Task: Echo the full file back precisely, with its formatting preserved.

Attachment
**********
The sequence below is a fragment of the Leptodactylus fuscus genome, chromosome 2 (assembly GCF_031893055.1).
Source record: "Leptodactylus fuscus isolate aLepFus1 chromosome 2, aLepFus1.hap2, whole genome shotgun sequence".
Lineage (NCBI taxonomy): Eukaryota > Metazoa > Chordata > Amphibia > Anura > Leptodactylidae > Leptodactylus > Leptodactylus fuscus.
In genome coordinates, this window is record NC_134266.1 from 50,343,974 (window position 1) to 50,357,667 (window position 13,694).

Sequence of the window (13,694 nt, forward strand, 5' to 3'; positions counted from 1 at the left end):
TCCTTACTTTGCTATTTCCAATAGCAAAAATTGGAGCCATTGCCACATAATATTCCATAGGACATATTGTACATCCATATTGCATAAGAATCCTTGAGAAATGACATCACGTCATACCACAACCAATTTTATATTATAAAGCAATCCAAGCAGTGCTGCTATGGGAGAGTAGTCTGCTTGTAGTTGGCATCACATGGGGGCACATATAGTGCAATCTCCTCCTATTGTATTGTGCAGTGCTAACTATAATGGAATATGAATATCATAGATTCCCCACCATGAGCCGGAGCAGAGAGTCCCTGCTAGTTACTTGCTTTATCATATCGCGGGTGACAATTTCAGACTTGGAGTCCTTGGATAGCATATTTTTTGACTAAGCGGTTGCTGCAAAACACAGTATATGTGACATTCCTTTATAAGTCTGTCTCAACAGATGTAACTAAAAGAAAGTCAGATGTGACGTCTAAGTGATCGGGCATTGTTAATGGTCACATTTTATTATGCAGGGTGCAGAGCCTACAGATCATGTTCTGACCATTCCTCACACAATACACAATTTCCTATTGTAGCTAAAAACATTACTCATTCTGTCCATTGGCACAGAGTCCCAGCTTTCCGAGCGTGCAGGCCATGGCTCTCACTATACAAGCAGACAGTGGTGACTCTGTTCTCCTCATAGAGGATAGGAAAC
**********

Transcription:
The sequence below is a fragment of the Leptodactylus fuscus genome, chromosome 2 (assembly GCF_031893055.1).
Source record: "Leptodactylus fuscus isolate aLepFus1 chromosome 2, aLepFus1.hap2, whole genome shotgun sequence".
Lineage (NCBI taxonomy): Eukaryota > Metazoa > Chordata > Amphibia > Anura > Leptodactylidae > Leptodactylus > Leptodactylus fuscus.
In genome coordinates, this window is record NC_134266.1 from 50,343,974 (window position 1) to 50,357,667 (window position 13,694).

Sequence of the window (13,694 nt, forward strand, 5' to 3'; positions counted from 1 at the left end):
TCCTTACTTTGCTATTTCCAATAGCAAAAATTGGAGCCATTGCCACATAATATTCCATAGGACATATTGTACATCCATATTGCATAAGAATCCTTGAGAAATGACATCACGTCATACCACAACCAATTTTATATTATAAAGCAATCCAAGCAGTGCTGCTATGGGAGAGTAGTCTGCTTGTAGTTGGCATCACATGGGGGCACATATAGTGCAATCTCCTCCTATTGTATTGTGCAGTGCTAACTATAATGGAATATGAATATCATAGATTCCCCACCATGAGCCGGAGCAGAGAGTCCCTGCTAGTTACTTGCTTTATCATATCGCGGGTGACAATTTCAGACTTGGAGTCCTTGGATAGCATATTTTTTGACTAAGCGGTTGCTGCAAAACACAGTATATGTGACATTCCTTTATAAGTCTGTCTCAACAGATGTAACTAAAAGAAAGTCAGATGTGACGTCTAAGTGATCGGGCATTGTTAATGGTCACATTTTATTATGCAGGGTGCAGAGCCTACAGATCATGTTCTGACCATTCCTCACACAATACACAATTTCCTATTGTAGCTAAAAACATTACTCATTCTGTCCATTGGCACAGAGTCCCAGCTTTCCGAGCGTGCAGGCCATGGCTCTCACTATACAAGCAGACAGTGGTGACTCTGTTCTCCTCATAGAGGATAGGAAAC